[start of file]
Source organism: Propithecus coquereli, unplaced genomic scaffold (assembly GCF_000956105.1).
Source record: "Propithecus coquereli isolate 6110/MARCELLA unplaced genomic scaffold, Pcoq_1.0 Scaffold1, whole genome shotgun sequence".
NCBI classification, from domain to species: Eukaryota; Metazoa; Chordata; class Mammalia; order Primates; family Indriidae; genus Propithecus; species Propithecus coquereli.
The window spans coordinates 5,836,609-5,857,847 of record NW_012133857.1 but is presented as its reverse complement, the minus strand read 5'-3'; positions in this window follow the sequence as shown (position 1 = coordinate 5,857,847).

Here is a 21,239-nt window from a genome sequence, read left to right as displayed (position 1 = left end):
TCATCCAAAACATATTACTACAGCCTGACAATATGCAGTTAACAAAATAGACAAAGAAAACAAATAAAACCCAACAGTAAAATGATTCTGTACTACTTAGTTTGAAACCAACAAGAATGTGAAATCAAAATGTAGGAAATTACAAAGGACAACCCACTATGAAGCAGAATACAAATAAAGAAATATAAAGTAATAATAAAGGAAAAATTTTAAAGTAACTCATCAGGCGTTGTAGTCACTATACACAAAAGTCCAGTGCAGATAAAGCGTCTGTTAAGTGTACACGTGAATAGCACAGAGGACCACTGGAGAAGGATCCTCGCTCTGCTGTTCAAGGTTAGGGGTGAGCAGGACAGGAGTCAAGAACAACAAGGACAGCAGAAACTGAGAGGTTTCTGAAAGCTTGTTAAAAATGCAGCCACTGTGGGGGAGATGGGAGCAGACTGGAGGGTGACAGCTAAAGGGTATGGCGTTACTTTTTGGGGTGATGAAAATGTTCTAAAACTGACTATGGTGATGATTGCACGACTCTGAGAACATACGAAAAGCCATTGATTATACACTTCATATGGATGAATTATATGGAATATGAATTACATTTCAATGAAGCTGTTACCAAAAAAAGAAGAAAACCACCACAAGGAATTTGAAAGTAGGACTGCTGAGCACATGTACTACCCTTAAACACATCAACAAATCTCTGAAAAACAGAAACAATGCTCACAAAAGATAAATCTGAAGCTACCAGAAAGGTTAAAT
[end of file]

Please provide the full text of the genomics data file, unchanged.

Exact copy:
Source organism: Propithecus coquereli, unplaced genomic scaffold (assembly GCF_000956105.1).
Source record: "Propithecus coquereli isolate 6110/MARCELLA unplaced genomic scaffold, Pcoq_1.0 Scaffold1, whole genome shotgun sequence".
NCBI classification, from domain to species: Eukaryota; Metazoa; Chordata; class Mammalia; order Primates; family Indriidae; genus Propithecus; species Propithecus coquereli.
The window spans coordinates 5,836,609-5,857,847 of record NW_012133857.1 but is presented as its reverse complement, the minus strand read 5'-3'; positions in this window follow the sequence as shown (position 1 = coordinate 5,857,847).

Here is a 21,239-nt window from a genome sequence, read left to right as displayed (position 1 = left end):
TCATCCAAAACATATTACTACAGCCTGACAATATGCAGTTAACAAAATAGACAAAGAAAACAAATAAAACCCAACAGTAAAATGATTCTGTACTACTTAGTTTGAAACCAACAAGAATGTGAAATCAAAATGTAGGAAATTACAAAGGACAACCCACTATGAAGCAGAATACAAATAAAGAAATATAAAGTAATAATAAAGGAAAAATTTTAAAGTAACTCATCAGGCGTTGTAGTCACTATACACAAAAGTCCAGTGCAGATAAAGCGTCTGTTAAGTGTACACGTGAATAGCACAGAGGACCACTGGAGAAGGATCCTCGCTCTGCTGTTCAAGGTTAGGGGTGAGCAGGACAGGAGTCAAGAACAACAAGGACAGCAGAAACTGAGAGGTTTCTGAAAGCTTGTTAAAAATGCAGCCACTGTGGGGGAGATGGGAGCAGACTGGAGGGTGACAGCTAAAGGGTATGGCGTTACTTTTTGGGGTGATGAAAATGTTCTAAAACTGACTATGGTGATGATTGCACGACTCTGAGAACATACGAAAAGCCATTGATTATACACTTCATATGGATGAATTATATGGAATATGAATTACATTTCAATGAAGCTGTTACCAAAAAAAGAAGAAAACCACCACAAGGAATTTGAAAGTAGGACTGCTGAGCACATGTACTACCCTTAAACACATCAACAAATCTCTGAAAAACAGAAACAATGCTCACAAAAGATAAATCTGAAGCTACCAGAAAGGTTAAAT